Next-generation driver training, Part 2: hooked on e-learning

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Updated Nov 7, 2013

Editors note: This is part two of a series on advancements in driver training technologies. Part one (last week) discussed video-based risk management systems. Part three (next week) will evaluate mobile technology and ‘gamification’ strategies.

04_03_climbing_ladder_cam4On Sunday, Nov. 3, a group of 26 drivers started a training program at Maverick Transportation. All were hired with less than six months of driving experience.

Similar groups have been coming to Little Rock, Ark., since August, 2005, when Maverick began taking drivers straight from CDL schools. Most say the success rate of the training program is their top reason for choosing to launch a trucking career with Maverick.

Drivers must score at least 90 percent in the classroom and hands-on assessment tests to advance in the program, week to week. The curriculum is not easy, but only four percent will drop out because of academics.

The success rate is high because instructors know immediately which drivers need extra attention and resources, says Curt Valkovic, director of training for the 1,200-truck fleet (CCJ Top 250, no. 84).

Maverick uses a learning management system from EBE Technologies — a system Maverick calls Computer Driver Training (CDT) — to streamline its training process from start to finish. Before drivers arrive, Valkovic builds classes from the queue of drivers in CDT. Information feeds into CDT directly from Maverick’s paperless driver recruiting and hiring system, also from EBE.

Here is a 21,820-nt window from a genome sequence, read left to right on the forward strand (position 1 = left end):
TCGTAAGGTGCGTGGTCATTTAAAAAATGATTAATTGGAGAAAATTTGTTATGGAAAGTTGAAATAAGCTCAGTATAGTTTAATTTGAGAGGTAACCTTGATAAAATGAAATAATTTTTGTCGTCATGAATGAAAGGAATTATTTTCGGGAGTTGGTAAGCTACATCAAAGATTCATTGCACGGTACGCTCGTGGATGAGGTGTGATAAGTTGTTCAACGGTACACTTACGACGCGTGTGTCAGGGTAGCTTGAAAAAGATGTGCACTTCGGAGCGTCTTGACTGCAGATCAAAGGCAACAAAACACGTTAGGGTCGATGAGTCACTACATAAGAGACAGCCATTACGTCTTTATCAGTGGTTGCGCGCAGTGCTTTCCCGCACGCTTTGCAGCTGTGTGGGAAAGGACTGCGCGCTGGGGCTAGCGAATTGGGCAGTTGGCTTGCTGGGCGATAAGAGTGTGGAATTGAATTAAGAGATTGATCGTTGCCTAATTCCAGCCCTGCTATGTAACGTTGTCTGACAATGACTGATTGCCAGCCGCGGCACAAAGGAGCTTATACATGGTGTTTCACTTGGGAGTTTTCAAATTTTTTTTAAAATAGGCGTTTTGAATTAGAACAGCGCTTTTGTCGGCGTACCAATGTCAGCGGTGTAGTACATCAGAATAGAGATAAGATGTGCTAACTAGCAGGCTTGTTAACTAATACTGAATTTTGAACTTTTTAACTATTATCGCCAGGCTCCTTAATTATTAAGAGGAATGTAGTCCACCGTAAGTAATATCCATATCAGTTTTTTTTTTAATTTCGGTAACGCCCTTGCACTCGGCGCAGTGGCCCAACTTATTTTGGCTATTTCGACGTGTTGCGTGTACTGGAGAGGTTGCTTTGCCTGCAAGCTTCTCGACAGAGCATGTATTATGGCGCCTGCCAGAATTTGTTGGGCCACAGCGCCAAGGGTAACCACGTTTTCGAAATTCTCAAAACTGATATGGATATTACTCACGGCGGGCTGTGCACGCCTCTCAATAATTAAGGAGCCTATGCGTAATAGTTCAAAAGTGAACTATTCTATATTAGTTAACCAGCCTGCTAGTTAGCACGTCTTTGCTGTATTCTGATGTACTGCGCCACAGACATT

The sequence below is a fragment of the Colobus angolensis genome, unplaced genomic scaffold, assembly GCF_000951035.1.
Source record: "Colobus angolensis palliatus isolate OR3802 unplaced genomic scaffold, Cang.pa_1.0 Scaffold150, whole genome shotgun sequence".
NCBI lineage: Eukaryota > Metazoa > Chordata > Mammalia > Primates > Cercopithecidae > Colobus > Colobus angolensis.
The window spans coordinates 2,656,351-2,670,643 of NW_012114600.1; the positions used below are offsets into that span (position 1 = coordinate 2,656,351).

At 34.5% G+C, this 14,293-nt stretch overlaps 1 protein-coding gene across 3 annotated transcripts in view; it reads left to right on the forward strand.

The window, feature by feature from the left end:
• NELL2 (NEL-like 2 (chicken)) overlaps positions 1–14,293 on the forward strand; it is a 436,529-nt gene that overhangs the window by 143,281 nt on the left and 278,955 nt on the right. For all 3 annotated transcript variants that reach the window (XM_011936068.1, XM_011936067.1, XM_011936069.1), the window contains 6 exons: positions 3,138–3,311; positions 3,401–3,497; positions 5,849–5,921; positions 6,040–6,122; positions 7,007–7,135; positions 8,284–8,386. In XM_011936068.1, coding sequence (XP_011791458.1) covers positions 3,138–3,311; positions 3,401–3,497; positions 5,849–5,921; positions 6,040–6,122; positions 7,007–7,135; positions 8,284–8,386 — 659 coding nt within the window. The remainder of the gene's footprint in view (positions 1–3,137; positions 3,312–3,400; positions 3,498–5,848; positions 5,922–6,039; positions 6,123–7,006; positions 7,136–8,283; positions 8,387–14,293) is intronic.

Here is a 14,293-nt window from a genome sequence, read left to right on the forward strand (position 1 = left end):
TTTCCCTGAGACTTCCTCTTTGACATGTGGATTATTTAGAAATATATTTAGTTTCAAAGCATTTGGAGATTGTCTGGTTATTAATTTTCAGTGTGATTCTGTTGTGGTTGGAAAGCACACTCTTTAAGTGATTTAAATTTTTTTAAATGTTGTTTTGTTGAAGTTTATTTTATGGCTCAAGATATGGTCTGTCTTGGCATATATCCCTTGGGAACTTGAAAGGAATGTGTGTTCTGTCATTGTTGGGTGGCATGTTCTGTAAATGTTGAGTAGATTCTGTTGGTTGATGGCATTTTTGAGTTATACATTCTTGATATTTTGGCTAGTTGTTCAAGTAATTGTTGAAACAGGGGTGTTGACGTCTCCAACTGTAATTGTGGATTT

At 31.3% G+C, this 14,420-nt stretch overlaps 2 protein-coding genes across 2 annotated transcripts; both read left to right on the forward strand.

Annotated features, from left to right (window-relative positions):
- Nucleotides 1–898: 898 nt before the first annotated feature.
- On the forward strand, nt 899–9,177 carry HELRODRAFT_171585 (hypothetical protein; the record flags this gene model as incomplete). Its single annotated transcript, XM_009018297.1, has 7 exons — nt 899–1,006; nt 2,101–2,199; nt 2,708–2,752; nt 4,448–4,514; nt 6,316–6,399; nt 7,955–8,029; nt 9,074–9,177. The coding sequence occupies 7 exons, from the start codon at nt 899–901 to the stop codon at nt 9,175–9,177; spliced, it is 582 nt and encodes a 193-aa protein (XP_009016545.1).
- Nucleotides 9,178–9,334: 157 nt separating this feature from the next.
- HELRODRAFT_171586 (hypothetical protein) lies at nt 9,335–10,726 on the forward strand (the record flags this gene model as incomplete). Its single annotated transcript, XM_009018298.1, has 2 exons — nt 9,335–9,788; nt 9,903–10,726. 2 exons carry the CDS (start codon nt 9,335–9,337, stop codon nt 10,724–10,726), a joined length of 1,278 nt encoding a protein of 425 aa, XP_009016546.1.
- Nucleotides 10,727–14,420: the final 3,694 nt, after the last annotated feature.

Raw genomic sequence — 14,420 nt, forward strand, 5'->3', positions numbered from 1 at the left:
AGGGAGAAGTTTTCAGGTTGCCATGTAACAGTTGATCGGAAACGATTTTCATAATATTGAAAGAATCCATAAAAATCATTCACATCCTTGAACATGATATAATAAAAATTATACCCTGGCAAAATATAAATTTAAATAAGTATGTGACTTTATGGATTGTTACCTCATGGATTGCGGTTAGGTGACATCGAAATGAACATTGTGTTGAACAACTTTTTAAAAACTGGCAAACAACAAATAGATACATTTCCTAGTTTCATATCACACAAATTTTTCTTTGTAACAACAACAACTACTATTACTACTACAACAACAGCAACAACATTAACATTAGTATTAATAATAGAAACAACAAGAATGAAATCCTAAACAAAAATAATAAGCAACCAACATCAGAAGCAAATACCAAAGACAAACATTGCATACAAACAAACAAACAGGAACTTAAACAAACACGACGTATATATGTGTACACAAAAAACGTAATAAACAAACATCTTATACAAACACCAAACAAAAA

Drivers will go through an array of computerized training modules for safety, compliance and other topics tailored to the company’s diverse operations that include flatbed, temperature control, glass hauling, pneumatic tanker and dry van truckload.

The computerized training has not replaced human instructors; it has made them more effective. The technology has also helped to expand the company’s recruiting pool and reduce the risks and costs of hiring inexperienced drivers. For a must-read on other ways carriers are dealing with the driver shortage, see CCJ Senior Editor’s Kevin Jones’ timely 3-part series here.

Partner Insights
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In general, carriers are adopting the following four strategies for computer-based training. Chances are, it will require a combination to achieve optimal results.

  1. Customized content >>
  2. Outsourcing production >>
  3. Turn-the-key training >>
  4. Integrated learning >>